Tasting, not Drinking – Intoxication, not Drunkenness

Many people drink for the sheer ‘pleasure’ of getting drunk.  I don’t understand that, or why becoming drunk would even be an objective for anyone, but I have seen it occur many times.  I gave up hard alcohol by the time I was 30 because I could not handle it, nor did I enjoy it.  I still drink the occasional beer, especially on a hot summer day, but beer bloats me if I have more than a few.

Wine is my drink of choice for many reasons, and I almost exclusively drink wine now.  I have never been drunk from wine, nor would I want to be.  I enjoy drinking wine for the taste and flavor and for its diversity of grapes and styles.  I can drink multiple wines in an evening, and sharing time and food along with the wine with friends for a great experience.

But I ‘taste’ my wine, not indiscriminately drink it.  I take the time to swirl it to open the bouquet and increase the pleasure of nosing it, fulfilling my sense of smell.  I then pour it onto my palate and experience the taste as it impacts my taste buds – but I do not swallow immediately!  I enjoy the wine as it warms up further in my mouth, releasing more new flavors and sensory (if not sensual!) perceptions.  I let my tongue and taste buds pick up on the sweetness, bitterness, or whatever flavors it finds.  I might keep the wine in my mouth for 1 – 3 minutes before actually swallowing it!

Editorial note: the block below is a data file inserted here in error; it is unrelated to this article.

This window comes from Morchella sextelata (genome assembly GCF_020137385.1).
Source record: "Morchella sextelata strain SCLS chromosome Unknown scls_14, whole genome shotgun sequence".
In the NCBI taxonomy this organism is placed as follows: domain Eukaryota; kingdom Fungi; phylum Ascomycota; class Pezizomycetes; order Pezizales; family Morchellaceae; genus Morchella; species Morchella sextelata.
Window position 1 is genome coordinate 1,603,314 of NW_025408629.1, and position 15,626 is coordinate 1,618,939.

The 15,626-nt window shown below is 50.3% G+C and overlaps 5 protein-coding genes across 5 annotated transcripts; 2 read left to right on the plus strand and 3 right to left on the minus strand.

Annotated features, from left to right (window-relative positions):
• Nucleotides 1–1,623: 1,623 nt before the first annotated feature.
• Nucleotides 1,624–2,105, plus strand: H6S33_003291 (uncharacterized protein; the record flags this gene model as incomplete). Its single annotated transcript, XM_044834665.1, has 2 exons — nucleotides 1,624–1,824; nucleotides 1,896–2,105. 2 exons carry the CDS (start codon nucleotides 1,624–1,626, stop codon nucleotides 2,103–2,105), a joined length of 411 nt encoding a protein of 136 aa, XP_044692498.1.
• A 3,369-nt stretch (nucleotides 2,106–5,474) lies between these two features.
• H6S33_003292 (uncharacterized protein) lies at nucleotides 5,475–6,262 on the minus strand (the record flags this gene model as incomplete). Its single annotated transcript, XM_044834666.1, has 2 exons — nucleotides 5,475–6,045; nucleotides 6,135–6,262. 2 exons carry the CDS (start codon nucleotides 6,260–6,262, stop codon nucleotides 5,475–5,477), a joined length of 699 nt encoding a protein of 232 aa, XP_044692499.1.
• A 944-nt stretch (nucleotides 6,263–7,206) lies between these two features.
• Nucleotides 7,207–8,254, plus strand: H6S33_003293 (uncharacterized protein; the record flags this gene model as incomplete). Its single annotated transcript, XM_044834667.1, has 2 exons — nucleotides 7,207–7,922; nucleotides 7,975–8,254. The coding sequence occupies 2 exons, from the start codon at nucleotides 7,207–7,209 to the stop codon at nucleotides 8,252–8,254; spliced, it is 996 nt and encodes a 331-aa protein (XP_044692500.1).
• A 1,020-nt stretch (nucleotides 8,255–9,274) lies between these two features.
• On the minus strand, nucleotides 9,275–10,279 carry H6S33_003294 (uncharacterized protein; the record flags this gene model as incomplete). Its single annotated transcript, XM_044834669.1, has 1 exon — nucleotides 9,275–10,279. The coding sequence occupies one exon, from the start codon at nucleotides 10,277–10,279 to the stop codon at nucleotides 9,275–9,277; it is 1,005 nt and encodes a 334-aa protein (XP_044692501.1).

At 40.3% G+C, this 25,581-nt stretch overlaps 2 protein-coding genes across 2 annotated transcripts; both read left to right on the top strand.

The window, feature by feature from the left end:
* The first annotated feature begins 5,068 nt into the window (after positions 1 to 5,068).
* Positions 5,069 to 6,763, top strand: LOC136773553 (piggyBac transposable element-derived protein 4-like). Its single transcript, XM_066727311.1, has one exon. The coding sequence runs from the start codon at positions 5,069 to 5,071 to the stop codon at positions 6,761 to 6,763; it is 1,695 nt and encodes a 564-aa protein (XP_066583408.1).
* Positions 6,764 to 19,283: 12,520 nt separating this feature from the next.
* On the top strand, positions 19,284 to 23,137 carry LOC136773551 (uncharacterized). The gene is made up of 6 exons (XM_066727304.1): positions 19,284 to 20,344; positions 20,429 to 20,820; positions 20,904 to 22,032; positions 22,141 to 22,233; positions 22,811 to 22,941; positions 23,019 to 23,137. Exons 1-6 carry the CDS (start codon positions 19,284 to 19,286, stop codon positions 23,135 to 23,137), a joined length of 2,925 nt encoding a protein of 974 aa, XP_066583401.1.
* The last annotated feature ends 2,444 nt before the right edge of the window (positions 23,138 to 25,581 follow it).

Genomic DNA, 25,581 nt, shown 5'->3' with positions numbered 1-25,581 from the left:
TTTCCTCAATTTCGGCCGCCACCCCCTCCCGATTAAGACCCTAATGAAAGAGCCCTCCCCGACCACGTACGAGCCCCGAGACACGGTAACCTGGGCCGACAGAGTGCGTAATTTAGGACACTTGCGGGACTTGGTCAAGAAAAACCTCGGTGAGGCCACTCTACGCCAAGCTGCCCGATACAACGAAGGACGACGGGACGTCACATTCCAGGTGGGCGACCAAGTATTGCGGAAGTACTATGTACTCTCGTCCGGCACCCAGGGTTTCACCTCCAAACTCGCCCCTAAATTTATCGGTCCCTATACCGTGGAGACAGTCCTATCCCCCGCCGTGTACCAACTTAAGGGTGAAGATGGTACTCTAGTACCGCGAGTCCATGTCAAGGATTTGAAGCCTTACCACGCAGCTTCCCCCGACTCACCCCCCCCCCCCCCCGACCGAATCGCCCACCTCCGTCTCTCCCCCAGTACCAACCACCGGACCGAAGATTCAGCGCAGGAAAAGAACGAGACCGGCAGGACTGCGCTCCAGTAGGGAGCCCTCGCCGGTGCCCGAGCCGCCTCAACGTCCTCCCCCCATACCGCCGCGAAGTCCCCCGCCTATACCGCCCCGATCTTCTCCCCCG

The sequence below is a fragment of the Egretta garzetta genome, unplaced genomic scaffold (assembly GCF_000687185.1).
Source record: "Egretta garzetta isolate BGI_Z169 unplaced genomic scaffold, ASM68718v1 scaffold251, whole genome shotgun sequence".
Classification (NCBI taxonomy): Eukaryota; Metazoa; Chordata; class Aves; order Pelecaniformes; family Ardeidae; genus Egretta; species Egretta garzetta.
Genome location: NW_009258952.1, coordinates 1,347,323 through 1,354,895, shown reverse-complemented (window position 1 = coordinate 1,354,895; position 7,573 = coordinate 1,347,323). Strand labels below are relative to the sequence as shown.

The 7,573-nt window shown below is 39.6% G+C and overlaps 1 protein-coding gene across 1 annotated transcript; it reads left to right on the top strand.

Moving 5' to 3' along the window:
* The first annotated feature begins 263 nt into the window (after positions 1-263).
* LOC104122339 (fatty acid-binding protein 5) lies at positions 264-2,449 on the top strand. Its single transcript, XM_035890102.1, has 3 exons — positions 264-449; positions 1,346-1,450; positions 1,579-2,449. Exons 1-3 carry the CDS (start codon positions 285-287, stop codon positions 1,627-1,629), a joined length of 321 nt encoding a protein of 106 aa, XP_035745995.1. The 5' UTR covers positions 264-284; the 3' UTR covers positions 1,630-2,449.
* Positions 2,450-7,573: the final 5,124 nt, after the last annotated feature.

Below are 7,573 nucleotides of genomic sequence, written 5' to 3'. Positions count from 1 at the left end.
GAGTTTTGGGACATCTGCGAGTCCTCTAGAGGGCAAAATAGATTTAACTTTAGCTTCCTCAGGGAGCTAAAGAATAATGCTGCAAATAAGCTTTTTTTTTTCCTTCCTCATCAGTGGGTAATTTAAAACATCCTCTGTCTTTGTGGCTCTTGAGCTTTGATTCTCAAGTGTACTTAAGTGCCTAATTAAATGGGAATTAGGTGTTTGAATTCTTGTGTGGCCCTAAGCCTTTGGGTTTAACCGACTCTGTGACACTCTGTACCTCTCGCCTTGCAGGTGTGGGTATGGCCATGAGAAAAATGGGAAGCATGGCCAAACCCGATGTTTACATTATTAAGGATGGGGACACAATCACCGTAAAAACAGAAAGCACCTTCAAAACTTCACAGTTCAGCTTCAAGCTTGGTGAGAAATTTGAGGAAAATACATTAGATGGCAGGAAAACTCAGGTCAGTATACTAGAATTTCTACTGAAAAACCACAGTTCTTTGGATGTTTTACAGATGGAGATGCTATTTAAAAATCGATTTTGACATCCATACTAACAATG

I also love to match up wine with foods, or just chocolates or cheeses, and having some food nourishment along the way helps to reduce the impact of alcohol also.

This process and experience intoxicates me, and it constrains me from getting drunk.  I drink less because I get more flavor and satisfaction out of each sip of wine and I slow down the amount I drink over any period.  This is similar to the advice of chewing your food 25 times before swallowing.  You pick out much more flavor and nourishment from your food, become more satisfied and ultimately, eat less.

Drunkenness is not a state I enjoy during or after drinking, and I avoid it.  Avoiding drunkenness comes easily for me since I taste my wine while drinking and before swallowing, combine it with food which further absorbs and disperses the alcohol content, and enjoy it and let it satiate me along the way.

I recommend you do the same.  You will enjoy your wine far more and treat your body far better along the journey!  Remember to taste, not drink (or guzzle) your wine to become intoxicated, not drunk!

 

Steve Shipley, author Wine Sense, out early 2014. Published by InkIT Publishing
© 2013.  Steve Shipley
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Twitter:  Steve Shipley @shipleyaust;   InkIT Publishing @inkitpub

 

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